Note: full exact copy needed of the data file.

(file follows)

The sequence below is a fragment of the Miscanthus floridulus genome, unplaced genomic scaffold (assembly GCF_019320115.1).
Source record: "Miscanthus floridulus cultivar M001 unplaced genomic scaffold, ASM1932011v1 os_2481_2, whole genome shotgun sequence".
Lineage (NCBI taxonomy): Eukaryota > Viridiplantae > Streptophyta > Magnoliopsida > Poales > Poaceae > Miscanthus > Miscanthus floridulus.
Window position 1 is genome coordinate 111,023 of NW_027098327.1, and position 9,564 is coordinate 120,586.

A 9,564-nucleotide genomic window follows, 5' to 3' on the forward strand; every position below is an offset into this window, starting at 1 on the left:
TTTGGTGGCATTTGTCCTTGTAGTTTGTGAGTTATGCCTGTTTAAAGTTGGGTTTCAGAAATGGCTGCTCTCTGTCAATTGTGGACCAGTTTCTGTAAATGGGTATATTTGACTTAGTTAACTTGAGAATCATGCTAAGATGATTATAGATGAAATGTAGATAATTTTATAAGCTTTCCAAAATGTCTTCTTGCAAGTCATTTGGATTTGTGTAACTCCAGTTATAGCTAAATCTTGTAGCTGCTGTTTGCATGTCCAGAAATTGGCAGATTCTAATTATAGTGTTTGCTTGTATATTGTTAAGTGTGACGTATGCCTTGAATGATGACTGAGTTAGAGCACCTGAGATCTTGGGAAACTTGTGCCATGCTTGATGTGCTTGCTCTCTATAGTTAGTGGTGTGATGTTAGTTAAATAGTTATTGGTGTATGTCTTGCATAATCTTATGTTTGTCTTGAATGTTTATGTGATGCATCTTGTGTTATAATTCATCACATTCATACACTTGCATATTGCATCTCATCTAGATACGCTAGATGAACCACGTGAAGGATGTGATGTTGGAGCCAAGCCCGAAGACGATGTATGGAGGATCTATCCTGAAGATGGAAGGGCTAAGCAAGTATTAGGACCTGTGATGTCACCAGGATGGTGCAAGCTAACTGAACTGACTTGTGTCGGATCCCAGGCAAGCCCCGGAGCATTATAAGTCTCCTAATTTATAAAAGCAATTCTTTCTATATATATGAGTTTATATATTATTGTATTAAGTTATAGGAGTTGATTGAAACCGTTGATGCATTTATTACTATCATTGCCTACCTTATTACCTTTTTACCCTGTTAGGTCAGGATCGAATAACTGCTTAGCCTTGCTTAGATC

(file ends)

The sequence below is a fragment of the Miscanthus floridulus genome, unplaced genomic scaffold (assembly GCF_019320115.1).
Source record: "Miscanthus floridulus cultivar M001 unplaced genomic scaffold, ASM1932011v1 os_2481_2, whole genome shotgun sequence".
Lineage (NCBI taxonomy): Eukaryota > Viridiplantae > Streptophyta > Magnoliopsida > Poales > Poaceae > Miscanthus > Miscanthus floridulus.
Window position 1 is genome coordinate 111,023 of NW_027098327.1, and position 9,564 is coordinate 120,586.

A 9,564-nucleotide genomic window follows, 5' to 3' on the forward strand; every position below is an offset into this window, starting at 1 on the left:
TTTGGTGGCATTTGTCCTTGTAGTTTGTGAGTTATGCCTGTTTAAAGTTGGGTTTCAGAAATGGCTGCTCTCTGTCAATTGTGGACCAGTTTCTGTAAATGGGTATATTTGACTTAGTTAACTTGAGAATCATGCTAAGATGATTATAGATGAAATGTAGATAATTTTATAAGCTTTCCAAAATGTCTTCTTGCAAGTCATTTGGATTTGTGTAACTCCAGTTATAGCTAAATCTTGTAGCTGCTGTTTGCATGTCCAGAAATTGGCAGATTCTAATTATAGTGTTTGCTTGTATATTGTTAAGTGTGACGTATGCCTTGAATGATGACTGAGTTAGAGCACCTGAGATCTTGGGAAACTTGTGCCATGCTTGATGTGCTTGCTCTCTATAGTTAGTGGTGTGATGTTAGTTAAATAGTTATTGGTGTATGTCTTGCATAATCTTATGTTTGTCTTGAATGTTTATGTGATGCATCTTGTGTTATAATTCATCACATTCATACACTTGCATATTGCATCTCATCTAGATACGCTAGATGAACCACGTGAAGGATGTGATGTTGGAGCCAAGCCCGAAGACGATGTATGGAGGATCTATCCTGAAGATGGAAGGGCTAAGCAAGTATTAGGACCTGTGATGTCACCAGGATGGTGCAAGCTAACTGAACTGACTTGTGTCGGATCCCAGGCAAGCCCCGGAGCATTATAAGTCTCCTAATTTATAAAAGCAATTCTTTCTATATATATGAGTTTATATATTATTGTATTAAGTTATAGGAGTTGATTGAAACCGTTGATGCATTTATTACTATCATTGCCTACCTTATTACCTTTTTACCCTGTTAGGTCAGGATCGAATAACTGCTTAGCCTTGCTTAGATC